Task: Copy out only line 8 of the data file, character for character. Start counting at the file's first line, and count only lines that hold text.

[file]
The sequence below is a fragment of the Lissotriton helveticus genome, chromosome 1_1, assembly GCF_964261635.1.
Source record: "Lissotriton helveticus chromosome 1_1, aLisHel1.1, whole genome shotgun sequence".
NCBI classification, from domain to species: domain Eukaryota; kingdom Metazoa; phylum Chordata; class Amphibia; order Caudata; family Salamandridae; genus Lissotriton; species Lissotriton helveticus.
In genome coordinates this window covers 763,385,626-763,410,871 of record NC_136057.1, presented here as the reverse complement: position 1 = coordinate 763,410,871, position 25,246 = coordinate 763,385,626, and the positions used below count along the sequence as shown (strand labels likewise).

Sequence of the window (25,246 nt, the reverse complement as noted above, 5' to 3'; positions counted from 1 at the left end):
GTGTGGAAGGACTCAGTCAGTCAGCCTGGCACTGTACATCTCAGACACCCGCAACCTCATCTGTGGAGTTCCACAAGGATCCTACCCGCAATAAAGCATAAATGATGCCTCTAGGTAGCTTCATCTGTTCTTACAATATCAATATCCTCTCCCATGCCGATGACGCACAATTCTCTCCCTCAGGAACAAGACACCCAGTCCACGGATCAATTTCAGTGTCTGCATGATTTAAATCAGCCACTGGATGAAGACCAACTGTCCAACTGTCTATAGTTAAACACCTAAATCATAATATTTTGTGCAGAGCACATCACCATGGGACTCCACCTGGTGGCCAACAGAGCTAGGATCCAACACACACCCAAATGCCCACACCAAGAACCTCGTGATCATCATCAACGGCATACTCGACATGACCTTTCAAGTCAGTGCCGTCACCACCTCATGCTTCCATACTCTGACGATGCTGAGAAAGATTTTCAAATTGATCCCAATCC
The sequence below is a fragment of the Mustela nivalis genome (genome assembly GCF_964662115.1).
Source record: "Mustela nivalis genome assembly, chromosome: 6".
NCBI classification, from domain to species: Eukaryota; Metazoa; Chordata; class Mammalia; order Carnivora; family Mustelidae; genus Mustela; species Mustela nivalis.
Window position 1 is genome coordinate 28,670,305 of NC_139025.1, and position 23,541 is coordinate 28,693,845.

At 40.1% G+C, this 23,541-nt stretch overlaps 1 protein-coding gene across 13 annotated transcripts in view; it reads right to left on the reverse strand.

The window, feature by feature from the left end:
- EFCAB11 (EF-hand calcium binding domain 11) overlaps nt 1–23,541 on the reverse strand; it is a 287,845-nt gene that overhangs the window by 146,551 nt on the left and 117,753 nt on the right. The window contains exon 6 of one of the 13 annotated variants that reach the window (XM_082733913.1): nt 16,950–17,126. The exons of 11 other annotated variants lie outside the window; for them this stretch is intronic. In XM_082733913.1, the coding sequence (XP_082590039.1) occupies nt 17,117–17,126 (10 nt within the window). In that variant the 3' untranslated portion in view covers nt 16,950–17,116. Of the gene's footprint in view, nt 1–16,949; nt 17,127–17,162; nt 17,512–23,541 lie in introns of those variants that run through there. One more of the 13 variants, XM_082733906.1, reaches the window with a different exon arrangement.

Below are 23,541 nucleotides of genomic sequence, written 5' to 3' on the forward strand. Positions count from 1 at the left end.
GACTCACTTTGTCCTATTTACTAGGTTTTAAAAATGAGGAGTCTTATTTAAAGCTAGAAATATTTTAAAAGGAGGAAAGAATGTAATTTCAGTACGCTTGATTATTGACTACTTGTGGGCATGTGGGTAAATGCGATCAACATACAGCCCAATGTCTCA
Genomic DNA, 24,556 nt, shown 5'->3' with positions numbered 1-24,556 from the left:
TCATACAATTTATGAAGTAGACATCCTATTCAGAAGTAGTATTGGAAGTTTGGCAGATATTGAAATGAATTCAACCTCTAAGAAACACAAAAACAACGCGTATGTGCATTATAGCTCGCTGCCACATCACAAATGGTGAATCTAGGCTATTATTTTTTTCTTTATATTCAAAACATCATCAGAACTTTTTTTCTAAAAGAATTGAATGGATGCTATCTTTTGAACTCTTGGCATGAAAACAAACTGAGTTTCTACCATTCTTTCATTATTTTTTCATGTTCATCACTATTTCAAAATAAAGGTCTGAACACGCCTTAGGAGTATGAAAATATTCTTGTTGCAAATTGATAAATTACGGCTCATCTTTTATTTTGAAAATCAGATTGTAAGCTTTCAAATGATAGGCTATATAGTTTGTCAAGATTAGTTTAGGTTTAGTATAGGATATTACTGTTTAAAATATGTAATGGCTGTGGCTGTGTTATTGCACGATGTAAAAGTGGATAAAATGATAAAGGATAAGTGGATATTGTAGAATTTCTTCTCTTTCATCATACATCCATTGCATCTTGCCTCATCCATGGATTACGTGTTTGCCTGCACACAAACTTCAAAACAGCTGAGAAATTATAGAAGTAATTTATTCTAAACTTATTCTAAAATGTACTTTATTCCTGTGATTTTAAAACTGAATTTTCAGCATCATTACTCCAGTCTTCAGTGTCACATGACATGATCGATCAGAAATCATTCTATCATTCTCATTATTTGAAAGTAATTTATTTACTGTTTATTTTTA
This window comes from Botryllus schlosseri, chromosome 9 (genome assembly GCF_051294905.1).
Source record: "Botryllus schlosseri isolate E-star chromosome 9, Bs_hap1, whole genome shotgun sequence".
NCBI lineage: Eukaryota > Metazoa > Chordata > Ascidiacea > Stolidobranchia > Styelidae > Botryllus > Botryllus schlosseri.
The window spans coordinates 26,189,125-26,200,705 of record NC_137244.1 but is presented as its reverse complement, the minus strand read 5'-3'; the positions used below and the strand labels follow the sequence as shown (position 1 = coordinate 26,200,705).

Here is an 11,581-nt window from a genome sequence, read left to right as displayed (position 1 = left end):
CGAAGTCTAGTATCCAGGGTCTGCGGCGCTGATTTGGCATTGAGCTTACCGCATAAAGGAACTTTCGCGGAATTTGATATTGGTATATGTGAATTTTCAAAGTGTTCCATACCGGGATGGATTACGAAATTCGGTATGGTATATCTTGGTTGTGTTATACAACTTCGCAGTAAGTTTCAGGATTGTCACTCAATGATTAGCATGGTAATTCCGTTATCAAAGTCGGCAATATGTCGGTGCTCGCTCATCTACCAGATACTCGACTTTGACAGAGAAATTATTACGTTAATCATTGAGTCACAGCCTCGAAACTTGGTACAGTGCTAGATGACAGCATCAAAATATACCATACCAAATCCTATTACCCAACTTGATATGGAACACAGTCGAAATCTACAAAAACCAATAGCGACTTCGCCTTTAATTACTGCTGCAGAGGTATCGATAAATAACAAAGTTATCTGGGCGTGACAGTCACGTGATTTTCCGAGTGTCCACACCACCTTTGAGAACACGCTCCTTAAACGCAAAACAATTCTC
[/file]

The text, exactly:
Source record: "Mustela nivalis genome assembly, chromosome: 6".